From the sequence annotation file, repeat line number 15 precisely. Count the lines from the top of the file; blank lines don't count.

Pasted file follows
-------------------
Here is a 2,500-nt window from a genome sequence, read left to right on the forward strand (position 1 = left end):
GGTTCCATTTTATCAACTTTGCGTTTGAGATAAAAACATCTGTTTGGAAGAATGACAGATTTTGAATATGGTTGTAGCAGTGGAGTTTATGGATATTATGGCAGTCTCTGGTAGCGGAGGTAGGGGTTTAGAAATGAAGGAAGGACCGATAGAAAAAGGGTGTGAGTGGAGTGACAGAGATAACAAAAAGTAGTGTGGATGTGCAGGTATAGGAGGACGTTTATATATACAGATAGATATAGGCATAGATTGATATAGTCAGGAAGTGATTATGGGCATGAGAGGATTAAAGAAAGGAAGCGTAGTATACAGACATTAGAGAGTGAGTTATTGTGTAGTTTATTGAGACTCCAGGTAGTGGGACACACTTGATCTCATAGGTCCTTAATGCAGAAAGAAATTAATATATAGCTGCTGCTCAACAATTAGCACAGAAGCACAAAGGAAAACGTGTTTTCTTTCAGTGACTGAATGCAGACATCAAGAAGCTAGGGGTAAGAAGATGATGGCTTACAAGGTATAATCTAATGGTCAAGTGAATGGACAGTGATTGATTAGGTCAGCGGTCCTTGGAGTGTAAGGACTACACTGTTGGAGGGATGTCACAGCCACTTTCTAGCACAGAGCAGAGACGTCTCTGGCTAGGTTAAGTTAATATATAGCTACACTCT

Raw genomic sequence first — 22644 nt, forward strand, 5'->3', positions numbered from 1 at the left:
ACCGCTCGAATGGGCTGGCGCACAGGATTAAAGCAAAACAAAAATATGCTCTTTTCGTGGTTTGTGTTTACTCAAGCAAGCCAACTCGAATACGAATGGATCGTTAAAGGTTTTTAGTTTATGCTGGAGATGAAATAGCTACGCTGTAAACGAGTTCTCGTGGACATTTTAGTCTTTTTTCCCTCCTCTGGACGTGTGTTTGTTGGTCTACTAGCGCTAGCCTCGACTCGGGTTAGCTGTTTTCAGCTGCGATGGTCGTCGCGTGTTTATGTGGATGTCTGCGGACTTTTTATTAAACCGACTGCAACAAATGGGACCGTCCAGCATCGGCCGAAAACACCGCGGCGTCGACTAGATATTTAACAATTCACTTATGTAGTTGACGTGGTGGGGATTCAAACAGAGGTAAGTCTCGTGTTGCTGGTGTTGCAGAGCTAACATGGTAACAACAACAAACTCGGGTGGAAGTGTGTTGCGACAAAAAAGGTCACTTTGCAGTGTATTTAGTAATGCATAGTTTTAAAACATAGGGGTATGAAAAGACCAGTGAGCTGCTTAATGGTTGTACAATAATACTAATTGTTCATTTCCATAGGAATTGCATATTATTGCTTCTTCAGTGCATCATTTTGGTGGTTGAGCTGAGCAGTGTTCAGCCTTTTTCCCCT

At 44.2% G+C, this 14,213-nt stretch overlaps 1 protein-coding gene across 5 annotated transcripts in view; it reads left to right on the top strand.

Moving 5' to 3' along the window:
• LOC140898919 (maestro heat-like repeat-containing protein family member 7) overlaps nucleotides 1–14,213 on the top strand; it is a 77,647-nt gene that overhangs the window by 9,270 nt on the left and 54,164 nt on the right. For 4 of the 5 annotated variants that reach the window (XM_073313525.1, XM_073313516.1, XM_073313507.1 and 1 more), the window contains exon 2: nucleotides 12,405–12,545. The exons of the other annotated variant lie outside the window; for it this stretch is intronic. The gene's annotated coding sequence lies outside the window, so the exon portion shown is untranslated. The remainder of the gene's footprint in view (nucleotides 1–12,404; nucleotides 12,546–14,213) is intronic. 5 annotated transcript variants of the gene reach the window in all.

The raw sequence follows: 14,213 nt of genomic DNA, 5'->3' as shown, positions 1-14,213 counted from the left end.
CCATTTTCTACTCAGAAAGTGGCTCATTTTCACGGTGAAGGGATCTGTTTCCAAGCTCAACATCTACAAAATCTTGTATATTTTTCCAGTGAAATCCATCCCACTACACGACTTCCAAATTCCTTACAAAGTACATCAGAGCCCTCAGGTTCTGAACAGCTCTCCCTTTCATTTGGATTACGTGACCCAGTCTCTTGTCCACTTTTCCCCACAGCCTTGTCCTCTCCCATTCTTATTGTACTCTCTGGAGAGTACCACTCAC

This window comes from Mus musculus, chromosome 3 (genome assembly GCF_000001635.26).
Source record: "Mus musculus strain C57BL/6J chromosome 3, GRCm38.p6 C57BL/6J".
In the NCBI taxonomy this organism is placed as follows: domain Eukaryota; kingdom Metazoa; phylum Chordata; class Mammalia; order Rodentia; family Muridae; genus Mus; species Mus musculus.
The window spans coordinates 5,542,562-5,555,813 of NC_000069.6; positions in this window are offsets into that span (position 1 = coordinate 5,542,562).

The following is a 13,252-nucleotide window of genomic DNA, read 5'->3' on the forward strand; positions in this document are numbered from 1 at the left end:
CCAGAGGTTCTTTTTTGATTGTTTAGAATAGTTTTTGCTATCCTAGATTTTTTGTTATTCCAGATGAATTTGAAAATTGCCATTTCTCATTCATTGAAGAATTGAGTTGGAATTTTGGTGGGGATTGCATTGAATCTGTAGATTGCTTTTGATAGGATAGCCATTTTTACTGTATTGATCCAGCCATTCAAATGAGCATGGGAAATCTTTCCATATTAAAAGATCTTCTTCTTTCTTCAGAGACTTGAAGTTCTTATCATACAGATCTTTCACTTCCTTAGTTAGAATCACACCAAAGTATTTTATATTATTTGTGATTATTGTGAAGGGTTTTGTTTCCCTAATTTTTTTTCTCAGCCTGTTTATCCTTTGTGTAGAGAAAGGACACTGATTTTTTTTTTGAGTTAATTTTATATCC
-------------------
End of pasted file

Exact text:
CCAGAGGTTCTTTTTTGATTGTTTAGAATAGTTTTTGCTATCCTAGATTTTTTGTTATTCCAGATGAATTTGAAAATTGCCATTTCTCATTCATTGAAGAATTGAGTTGGAATTTTGGTGGGGATTGCATTGAATCTGTAGATTGCTTTTGATAGGATAGCCATTTTTACTGTATTGATCCAGCCATTCAAATGAGCATGGGAAATCTTTCCATATTAAAAGATCTTCTTCTTTCTTCAGAGACTTGAAGTTCTTATCATACAGATCTTTCACTTCCTTAGTTAGAATCACACCAAAGTATTTTATATTATTTGTGATTATTGTGAAGGGTTTTGTTTCCCTAATTTTTTTTCTCAGCCTGTTTATCCTTTGTGTAGAGAAAGGACACTGATTTTTTTTTTGAGTTAATTTTATATCC